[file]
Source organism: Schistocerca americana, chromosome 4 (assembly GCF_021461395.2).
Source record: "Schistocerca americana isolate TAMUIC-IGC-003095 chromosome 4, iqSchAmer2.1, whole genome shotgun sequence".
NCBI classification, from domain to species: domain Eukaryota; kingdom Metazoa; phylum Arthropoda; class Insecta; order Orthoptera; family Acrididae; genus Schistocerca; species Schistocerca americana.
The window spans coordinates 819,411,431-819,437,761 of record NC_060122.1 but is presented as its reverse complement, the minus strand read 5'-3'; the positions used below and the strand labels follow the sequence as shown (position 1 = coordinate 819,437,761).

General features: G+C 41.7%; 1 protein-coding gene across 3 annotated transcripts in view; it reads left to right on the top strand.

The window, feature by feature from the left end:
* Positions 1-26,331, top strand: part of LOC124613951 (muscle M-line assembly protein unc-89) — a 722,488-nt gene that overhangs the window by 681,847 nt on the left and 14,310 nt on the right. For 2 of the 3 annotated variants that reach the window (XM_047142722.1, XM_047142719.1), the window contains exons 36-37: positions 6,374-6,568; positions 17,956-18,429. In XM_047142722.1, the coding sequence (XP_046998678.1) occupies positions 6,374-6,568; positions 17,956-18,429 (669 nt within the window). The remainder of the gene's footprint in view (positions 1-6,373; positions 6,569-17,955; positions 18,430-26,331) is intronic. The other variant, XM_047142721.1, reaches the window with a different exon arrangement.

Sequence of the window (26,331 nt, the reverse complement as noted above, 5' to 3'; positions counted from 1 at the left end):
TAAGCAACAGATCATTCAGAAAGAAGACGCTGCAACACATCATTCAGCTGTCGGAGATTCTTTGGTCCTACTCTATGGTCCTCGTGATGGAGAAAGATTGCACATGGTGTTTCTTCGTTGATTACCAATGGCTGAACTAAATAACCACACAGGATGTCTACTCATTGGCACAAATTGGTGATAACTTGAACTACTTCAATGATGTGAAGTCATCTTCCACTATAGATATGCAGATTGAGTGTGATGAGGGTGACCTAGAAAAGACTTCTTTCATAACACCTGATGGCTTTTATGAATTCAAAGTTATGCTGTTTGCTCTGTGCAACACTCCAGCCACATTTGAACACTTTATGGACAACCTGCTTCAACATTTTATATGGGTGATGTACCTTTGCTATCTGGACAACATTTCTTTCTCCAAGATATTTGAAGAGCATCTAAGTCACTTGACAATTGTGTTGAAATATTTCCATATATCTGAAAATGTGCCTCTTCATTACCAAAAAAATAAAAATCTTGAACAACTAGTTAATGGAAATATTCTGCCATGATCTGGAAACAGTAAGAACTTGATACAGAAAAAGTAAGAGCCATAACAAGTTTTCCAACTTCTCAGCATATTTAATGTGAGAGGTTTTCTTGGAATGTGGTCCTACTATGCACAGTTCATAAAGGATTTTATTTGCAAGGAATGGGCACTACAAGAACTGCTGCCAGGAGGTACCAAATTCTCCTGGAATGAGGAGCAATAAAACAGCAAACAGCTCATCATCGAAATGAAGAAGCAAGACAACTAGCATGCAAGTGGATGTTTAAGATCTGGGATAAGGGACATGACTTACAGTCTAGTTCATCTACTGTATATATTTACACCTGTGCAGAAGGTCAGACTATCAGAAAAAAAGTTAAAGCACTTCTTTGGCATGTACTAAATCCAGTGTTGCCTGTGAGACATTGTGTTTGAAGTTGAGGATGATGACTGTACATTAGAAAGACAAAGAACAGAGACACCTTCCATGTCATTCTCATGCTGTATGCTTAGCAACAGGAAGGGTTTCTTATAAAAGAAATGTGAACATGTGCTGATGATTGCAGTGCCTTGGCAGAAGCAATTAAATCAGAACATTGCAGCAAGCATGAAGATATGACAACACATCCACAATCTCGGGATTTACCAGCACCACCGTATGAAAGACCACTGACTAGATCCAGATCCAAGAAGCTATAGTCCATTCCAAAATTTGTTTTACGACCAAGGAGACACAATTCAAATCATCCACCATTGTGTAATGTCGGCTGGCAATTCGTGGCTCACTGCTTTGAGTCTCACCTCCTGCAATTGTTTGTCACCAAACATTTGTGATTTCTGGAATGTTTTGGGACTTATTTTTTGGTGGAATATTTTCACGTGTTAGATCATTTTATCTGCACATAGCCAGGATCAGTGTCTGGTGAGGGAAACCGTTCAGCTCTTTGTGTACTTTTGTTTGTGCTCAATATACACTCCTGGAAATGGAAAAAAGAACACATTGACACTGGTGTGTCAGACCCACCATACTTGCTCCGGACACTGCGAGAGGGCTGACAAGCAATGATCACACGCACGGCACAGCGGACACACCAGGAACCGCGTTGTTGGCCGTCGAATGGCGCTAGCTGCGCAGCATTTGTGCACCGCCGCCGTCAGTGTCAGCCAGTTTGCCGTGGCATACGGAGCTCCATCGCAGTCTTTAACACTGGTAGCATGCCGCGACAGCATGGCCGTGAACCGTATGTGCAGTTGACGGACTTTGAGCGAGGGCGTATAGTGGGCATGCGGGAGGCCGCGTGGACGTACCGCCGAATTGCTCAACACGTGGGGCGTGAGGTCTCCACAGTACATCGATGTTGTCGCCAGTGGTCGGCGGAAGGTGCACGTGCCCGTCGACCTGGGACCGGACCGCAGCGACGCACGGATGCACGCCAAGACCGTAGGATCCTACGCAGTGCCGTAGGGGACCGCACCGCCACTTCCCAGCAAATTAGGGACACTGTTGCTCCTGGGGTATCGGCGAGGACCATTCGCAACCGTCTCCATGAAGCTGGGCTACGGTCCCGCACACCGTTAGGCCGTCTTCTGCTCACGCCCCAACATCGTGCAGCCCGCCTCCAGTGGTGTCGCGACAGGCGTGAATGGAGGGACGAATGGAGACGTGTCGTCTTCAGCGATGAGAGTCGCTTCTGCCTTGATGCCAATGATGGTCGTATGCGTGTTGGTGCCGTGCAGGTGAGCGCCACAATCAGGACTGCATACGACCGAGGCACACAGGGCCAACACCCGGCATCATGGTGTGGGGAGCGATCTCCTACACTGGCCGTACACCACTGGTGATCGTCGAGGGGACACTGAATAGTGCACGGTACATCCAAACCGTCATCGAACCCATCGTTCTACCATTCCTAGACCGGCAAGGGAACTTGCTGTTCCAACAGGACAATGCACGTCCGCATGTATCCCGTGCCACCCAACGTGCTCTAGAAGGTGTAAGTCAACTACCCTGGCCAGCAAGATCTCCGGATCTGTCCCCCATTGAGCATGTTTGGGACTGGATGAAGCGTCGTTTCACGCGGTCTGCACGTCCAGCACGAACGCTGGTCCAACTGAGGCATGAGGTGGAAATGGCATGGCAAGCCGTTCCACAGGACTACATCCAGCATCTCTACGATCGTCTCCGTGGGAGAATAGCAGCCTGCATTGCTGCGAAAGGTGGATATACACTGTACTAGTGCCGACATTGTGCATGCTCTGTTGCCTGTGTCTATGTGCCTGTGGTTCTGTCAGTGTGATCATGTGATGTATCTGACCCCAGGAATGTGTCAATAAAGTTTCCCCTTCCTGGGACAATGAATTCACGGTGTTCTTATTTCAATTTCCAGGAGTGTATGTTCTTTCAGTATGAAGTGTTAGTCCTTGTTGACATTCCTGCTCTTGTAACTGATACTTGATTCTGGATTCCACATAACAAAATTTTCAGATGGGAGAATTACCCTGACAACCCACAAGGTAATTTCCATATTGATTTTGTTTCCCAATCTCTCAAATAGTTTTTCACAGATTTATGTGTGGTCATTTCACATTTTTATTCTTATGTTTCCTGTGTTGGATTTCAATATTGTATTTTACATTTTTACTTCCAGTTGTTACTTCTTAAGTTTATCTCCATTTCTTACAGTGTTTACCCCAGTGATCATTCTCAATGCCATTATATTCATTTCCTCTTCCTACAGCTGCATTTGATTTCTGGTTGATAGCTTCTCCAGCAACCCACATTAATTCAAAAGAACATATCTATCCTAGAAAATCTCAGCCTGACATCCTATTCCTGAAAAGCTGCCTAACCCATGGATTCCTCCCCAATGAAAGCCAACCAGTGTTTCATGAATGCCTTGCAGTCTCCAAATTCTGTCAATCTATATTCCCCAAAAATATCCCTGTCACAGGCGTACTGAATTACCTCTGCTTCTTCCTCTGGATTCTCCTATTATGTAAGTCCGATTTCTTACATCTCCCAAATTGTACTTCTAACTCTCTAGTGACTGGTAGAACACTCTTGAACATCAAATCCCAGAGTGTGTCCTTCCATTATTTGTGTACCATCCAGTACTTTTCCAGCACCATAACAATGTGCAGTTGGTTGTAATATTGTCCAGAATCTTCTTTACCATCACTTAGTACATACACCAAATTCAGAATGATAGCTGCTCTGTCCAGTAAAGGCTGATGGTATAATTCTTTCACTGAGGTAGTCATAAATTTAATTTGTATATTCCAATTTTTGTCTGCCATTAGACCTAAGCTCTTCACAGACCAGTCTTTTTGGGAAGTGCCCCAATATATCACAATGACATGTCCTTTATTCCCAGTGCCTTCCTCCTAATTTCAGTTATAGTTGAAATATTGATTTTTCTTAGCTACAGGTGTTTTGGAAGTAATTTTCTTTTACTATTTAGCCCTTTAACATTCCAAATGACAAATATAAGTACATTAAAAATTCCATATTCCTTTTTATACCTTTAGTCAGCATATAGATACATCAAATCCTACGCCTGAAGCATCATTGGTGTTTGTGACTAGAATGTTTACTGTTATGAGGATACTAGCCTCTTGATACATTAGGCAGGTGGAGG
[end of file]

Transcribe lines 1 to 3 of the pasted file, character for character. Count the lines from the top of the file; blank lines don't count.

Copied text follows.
Source organism: Schistocerca americana, chromosome 4 (assembly GCF_021461395.2).
Source record: "Schistocerca americana isolate TAMUIC-IGC-003095 chromosome 4, iqSchAmer2.1, whole genome shotgun sequence".
NCBI classification, from domain to species: domain Eukaryota; kingdom Metazoa; phylum Arthropoda; class Insecta; order Orthoptera; family Acrididae; genus Schistocerca; species Schistocerca americana.